Michael W. Gonzalez, engineer, co-founder of Illinois Legislative Latino Caucus Foundation, dies – Chicago Tribune
Michael W. Gonzalez founded an engineering firm in Chicago and also co-founded the nonpartisan and nonprofit Illinois Legislative Latino Caucus Foundation, which provides scholarships to college students.
“He took (the foundation) very seriously, and had such a commitment to the Latino community,” said state Rep. Elizabeth “Lisa” Hernandez, D-Cicero.
Gonzalez, 63, died of colon cancer July 8 at his home, said his wife, Leticia. He had been a University Village neighborhood resident.
Born in Chicago, Gonzalez grew up in Pilsen and attended the now-shuttered Holy Family School. After graduating from St. Ignatius High School in 1973, he received a bachelor’s degree in engineering from the University of Illinois at Chicago in 1980.
After college, Gonzalez worked as an engineer for power plant builder Sargent & Lundy before co-founding and serving as the executive vice president of Primera Engineers, an architectural and engineering firm.
“As one of the founders of Primera Engineers, he was a consistent strong advocate for ensuring that Latinos had participation in the building trades and architecture sectors,” said former state Sen. Miguel del Valle, a longtime friend.
In 2007, Gonzalez founded Maestros Ventures, a small Loop-based engineering firm that specializes in providing mechanical, electrical, plumbing and fire protection systems for commercial and public sector buildings.
Maestros Ventures’ projects have included building systems for the new Joliet Transportation Center and helping to renovate several Chicago public schools.
“I learned a lot of things from him, including always be diligent in your work and be resilient,” said Jesus Alquicira, a structural engineer for the CTA who worked for Gonzalez at Maestros Ventures and also received a scholarship from the Illinois Legislative Latino Caucus Foundation. “He’d always oversee what you did, but he would also always let you fall and he’d be there to pick you up and guide you through the process.”
Gonzalez’s wife said that dating back to his childhood, her husband loved numbers and making calculations. His success in his work, she said, stemmed from combining his technical skills and his strong interpersonal abilities.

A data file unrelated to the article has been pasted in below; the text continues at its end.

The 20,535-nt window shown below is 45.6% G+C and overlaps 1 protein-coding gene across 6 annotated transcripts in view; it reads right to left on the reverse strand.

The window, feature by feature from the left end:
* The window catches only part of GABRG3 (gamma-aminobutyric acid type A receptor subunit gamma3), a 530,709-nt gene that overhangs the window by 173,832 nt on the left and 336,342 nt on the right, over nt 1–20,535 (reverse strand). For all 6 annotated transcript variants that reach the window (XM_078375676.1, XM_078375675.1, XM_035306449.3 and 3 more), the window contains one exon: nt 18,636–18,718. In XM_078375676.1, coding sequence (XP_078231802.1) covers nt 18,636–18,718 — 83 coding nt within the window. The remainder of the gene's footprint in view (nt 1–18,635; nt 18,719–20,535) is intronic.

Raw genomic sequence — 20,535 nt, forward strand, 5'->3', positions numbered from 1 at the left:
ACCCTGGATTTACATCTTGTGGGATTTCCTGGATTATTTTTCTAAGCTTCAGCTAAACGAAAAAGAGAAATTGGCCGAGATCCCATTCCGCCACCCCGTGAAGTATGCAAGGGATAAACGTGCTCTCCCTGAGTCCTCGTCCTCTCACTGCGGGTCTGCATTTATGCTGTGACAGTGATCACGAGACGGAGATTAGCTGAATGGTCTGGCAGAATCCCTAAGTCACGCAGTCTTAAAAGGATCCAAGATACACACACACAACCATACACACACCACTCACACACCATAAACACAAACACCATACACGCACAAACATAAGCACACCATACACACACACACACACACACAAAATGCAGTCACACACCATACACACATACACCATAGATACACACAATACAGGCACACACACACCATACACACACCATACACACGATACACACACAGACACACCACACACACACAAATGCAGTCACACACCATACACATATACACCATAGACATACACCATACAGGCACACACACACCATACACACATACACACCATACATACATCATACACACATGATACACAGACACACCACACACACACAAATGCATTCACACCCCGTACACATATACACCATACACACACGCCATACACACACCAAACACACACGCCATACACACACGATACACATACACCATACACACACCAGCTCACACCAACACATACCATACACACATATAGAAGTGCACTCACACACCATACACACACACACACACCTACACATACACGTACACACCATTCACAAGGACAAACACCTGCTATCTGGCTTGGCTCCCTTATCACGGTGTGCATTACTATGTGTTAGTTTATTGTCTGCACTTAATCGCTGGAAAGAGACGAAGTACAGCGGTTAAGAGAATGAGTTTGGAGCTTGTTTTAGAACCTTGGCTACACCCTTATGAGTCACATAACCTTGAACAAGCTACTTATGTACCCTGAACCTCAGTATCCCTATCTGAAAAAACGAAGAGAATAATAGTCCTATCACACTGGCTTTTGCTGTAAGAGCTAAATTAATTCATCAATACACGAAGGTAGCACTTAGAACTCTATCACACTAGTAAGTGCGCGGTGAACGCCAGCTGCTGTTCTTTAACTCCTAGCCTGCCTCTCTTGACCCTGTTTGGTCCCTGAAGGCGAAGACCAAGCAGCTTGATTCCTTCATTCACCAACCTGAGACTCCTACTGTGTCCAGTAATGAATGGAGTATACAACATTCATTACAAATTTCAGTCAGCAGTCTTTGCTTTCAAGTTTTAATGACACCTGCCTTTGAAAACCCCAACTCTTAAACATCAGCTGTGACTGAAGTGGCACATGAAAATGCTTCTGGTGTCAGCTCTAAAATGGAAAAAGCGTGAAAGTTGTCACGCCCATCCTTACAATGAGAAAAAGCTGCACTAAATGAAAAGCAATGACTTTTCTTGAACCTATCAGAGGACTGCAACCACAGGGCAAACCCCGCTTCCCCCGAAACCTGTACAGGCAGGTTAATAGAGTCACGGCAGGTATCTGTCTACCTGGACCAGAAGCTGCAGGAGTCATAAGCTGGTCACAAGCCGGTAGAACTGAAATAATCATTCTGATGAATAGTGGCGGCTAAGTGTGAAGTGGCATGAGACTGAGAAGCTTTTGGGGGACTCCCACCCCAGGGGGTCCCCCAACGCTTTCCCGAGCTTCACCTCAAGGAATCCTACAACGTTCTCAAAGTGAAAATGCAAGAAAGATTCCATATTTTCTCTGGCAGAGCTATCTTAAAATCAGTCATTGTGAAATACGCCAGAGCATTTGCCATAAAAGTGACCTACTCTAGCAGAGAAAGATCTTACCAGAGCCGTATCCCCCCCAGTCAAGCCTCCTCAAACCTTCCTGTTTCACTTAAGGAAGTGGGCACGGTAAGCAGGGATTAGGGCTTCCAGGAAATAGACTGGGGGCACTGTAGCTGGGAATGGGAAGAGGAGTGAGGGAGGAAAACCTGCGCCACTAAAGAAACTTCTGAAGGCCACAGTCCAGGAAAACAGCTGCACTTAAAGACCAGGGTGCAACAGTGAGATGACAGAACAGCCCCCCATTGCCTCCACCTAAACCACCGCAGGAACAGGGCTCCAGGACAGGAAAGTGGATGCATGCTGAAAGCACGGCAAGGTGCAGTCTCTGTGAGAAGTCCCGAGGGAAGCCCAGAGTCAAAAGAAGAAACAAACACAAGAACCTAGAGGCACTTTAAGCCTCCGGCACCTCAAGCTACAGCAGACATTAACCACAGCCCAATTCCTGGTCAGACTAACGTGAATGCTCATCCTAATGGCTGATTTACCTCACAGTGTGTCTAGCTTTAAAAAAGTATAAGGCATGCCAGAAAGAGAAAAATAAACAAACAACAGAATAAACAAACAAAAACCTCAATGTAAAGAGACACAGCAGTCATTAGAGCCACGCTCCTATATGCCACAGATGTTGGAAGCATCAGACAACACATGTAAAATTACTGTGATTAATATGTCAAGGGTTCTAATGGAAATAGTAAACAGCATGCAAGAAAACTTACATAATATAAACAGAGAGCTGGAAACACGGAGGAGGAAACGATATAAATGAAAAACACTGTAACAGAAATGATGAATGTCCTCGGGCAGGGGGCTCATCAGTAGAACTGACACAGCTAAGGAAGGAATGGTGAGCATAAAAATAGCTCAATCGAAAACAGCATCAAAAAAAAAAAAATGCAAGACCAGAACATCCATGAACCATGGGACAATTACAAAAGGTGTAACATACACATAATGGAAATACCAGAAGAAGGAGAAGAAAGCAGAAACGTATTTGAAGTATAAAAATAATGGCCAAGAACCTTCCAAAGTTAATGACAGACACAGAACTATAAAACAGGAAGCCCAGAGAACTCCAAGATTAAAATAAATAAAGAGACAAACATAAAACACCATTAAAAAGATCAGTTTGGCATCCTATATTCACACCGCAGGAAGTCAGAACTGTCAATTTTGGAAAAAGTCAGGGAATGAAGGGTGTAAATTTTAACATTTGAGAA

“He did an excellent job of networking, meeting people and convincing them that the company could do the job,” she said. “He was very persuasive.”
Gonzalez in 2002 helped form the Illinois Latino Legislative Caucus Foundation, a group of lawmakers and other leaders who provide scholarships to college students. Gonzalez ultimately served as vice chair of the foundation.
“He was the force behind the establishment of the scholarship,” del Valle said. “The scholarship program that the foundation developed evolved into really targeting undocumented students who needed assistance. We were one of the first groups to provide that support to these students, who are not eligible for federal financial aid.”
Gonzalez served three terms on the Illinois Health Facilities Planning Board, receiving appointments to that board from two Illinois governors.
“(The board) needed Latino representation and his name was out there with political people,” his wife said. “He wanted to make sure there was equity and fairness with people getting contractors (for) these facilities.”
Gonzalez also served on the board of WTTW-Ch. 11 from 2004 until his death.
“He wanted to make sure people had access to (public television), and to be sure that it reached the people in the community,” his wife said.
Gonzalez also was president of the Chicago chapter of the Society of Hispanic Professional Engineers and of the Hispanic American Construction Industry Association. He also chaired the Museum of Science and Industry’s 1989 Hispanic Festival.
In addition to his wife, Gonzalez is survived by a daughter, Giselle; two brothers, Rich and Ricardo; two sisters, Sally Ann Kmety and Patricia Garcia; and his mother, Grace.
Services were held.
Bob Goldsborough is a freelance reporter